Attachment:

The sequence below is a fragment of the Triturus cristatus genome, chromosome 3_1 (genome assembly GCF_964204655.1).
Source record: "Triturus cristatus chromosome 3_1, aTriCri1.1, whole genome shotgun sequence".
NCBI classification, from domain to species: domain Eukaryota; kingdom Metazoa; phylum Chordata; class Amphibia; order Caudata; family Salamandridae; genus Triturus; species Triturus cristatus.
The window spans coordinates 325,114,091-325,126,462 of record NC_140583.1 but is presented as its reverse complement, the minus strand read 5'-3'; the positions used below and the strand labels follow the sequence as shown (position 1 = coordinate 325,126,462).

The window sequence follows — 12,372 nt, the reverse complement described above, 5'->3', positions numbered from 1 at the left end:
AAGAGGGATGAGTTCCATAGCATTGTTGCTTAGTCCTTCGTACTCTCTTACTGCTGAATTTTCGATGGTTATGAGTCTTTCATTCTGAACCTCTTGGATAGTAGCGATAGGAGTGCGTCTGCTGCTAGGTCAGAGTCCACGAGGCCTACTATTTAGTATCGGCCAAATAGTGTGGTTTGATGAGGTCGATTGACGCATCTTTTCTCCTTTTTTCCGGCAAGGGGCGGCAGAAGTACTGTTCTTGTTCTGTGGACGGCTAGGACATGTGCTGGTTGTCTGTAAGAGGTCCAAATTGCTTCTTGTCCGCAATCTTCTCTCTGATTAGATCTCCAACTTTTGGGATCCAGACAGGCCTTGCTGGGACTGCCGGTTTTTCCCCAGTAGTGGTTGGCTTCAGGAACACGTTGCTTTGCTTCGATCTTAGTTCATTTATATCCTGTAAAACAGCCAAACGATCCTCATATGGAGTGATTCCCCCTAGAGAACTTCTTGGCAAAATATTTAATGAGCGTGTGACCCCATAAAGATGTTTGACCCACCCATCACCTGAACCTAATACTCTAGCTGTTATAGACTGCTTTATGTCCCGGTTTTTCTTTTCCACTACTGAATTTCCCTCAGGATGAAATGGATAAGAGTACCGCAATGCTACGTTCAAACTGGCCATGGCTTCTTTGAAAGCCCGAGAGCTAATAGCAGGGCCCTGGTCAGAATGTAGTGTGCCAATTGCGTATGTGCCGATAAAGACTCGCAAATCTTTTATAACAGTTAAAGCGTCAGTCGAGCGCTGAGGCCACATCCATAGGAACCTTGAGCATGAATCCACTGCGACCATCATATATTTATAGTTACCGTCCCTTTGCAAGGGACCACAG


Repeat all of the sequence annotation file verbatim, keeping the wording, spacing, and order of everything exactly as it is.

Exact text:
The sequence below is a fragment of the Triturus cristatus genome, chromosome 3_1 (genome assembly GCF_964204655.1).
Source record: "Triturus cristatus chromosome 3_1, aTriCri1.1, whole genome shotgun sequence".
NCBI classification, from domain to species: domain Eukaryota; kingdom Metazoa; phylum Chordata; class Amphibia; order Caudata; family Salamandridae; genus Triturus; species Triturus cristatus.
The window spans coordinates 325,114,091-325,126,462 of record NC_140583.1 but is presented as its reverse complement, the minus strand read 5'-3'; the positions used below and the strand labels follow the sequence as shown (position 1 = coordinate 325,126,462).

The window sequence follows — 12,372 nt, the reverse complement described above, 5'->3', positions numbered from 1 at the left end:
AAGAGGGATGAGTTCCATAGCATTGTTGCTTAGTCCTTCGTACTCTCTTACTGCTGAATTTTCGATGGTTATGAGTCTTTCATTCTGAACCTCTTGGATAGTAGCGATAGGAGTGCGTCTGCTGCTAGGTCAGAGTCCACGAGGCCTACTATTTAGTATCGGCCAAATAGTGTGGTTTGATGAGGTCGATTGACGCATCTTTTCTCCTTTTTTCCGGCAAGGGGCGGCAGAAGTACTGTTCTTGTTCTGTGGACGGCTAGGACATGTGCTGGTTGTCTGTAAGAGGTCCAAATTGCTTCTTGTCCGCAATCTTCTCTCTGATTAGATCTCCAACTTTTGGGATCCAGACAGGCCTTGCTGGGACTGCCGGTTTTTCCCCAGTAGTGGTTGGCTTCAGGAACACGTTGCTTTGCTTCGATCTTAGTTCATTTATATCCTGTAAAACAGCCAAACGATCCTCATATGGAGTGATTCCCCCTAGAGAACTTCTTGGCAAAATATTTAATGAGCGTGTGACCCCATAAAGATGTTTGACCCACCCATCACCTGAACCTAATACTCTAGCTGTTATAGACTGCTTTATGTCCCGGTTTTTCTTTTCCACTACTGAATTTCCCTCAGGATGAAATGGATAAGAGTACCGCAATGCTACGTTCAAACTGGCCATGGCTTCTTTGAAAGCCCGAGAGCTAATAGCAGGGCCCTGGTCAGAATGTAGTGTGCCAATTGCGTATGTGCCGATAAAGACTCGCAAATCTTTTATAACAGTTAAAGCGTCAGTCGAGCGCTGAGGCCACATCCATAGGAACCTTGAGCATGAATCCACTGCGACCATCATATATTTATAGTTACCGTCCCTTTGCAAGGGACCACAG